The public health alert, issued last month, also extends to anyone who has a rash and one other Zika-related symptoms, such as a fever or joint pain. Additionally, the state will once again give people enrolled in Medicaid a mosquito repellent to help with Zika prevention, according to DSHS. This is especially important for pregnant people in that state; according to researchers from the University of Texas Medical Branch at Galveston, pregnant women in Southeast Texas may not be aware of how Zika spreads or taking the necessary steps to protect against the virus.
Dr. Abbey Berenson, lead author of the study, said in a statement,
A key finding of our study was that many pregnant women who may be at risk of contracting the Zika virus do not use mosquito repellants because they fear they are unsafe during pregnancy. But this is not true. Mosquito repellents that are registered with the Environmental Protection Agency are not only safe to use, the CDC actually recommends pregnant women use them in areas with Zika virus transmission.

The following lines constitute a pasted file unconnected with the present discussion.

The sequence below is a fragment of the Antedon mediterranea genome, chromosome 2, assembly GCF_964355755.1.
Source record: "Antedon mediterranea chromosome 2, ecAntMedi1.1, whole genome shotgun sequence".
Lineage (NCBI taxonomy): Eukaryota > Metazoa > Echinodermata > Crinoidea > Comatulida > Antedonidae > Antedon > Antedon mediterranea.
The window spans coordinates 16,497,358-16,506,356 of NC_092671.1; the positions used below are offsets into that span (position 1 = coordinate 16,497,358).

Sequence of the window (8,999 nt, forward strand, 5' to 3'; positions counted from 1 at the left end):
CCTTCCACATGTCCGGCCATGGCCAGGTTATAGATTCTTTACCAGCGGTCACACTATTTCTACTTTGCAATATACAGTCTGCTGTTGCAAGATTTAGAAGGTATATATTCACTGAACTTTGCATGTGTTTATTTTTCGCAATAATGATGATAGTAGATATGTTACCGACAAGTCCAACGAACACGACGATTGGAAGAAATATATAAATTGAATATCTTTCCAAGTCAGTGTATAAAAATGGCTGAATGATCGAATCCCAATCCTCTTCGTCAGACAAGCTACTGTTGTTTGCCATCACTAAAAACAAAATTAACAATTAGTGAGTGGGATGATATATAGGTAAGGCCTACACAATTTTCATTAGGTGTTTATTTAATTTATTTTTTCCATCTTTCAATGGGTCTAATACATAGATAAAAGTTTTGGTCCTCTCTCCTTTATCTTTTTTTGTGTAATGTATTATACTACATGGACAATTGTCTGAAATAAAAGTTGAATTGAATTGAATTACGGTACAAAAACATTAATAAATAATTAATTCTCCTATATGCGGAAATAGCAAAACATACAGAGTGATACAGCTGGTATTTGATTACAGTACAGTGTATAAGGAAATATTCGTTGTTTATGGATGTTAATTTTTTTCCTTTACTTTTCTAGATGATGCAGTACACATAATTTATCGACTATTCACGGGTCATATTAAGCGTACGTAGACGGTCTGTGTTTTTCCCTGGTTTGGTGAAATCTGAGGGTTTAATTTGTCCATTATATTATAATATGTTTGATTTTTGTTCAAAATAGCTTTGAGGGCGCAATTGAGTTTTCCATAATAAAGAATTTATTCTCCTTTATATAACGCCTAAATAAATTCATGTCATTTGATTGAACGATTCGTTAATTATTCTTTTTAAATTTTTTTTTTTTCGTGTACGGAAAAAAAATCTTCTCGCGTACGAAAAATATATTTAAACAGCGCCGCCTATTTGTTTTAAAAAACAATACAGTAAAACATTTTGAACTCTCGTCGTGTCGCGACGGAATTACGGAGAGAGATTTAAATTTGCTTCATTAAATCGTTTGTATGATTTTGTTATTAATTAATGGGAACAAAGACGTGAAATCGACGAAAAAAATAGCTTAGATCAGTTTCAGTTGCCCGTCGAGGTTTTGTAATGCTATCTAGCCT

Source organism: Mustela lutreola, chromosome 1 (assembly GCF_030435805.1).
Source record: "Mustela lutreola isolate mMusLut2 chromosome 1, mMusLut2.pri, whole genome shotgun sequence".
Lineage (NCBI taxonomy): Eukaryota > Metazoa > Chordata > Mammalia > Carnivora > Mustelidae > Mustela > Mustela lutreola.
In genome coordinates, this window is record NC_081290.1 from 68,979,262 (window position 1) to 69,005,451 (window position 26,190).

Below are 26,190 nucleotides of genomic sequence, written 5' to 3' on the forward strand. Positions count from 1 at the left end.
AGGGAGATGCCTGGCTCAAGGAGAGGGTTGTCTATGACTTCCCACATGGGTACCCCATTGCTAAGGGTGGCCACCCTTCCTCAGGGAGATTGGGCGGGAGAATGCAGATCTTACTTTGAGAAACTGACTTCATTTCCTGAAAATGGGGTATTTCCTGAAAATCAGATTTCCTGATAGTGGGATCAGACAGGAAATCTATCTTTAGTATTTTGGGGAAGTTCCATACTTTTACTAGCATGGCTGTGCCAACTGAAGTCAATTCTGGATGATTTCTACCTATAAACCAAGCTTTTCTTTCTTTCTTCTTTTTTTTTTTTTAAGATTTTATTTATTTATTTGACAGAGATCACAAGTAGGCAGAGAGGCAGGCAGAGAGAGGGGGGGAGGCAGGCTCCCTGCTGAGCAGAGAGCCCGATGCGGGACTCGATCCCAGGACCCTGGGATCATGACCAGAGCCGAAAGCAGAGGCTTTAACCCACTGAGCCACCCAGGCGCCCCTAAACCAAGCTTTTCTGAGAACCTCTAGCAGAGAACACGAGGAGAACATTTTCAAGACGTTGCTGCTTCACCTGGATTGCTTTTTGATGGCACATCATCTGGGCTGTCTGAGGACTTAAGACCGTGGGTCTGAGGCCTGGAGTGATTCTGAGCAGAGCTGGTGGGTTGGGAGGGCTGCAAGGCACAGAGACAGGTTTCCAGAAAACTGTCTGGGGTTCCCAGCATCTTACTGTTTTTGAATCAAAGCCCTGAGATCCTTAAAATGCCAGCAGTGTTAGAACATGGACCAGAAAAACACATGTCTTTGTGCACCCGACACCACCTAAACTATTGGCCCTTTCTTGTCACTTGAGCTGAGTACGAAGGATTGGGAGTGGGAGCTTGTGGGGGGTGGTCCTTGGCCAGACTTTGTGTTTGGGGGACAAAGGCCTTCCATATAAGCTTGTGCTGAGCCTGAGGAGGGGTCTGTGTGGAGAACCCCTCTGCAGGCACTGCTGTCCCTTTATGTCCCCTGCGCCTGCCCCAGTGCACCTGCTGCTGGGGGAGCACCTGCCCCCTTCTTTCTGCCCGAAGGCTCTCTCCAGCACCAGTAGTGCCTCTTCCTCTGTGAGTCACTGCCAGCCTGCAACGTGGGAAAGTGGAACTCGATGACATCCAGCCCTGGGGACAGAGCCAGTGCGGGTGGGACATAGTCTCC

Although, per CDC data, Virginia has only reported 115 confirmed Zika cases since January 2015, health officials in the state are pushing prevention efforts as the 2017 mosquito season nears. According to U.S. News, the Virginia Health Department has launched a website to provide residents with tips on how to combat the virus. State officials are also asking residents who've traveled to regions affected by Zika to protect themselves against mosquitoes for at least three weeks after they've returned to keep the virus from spreading.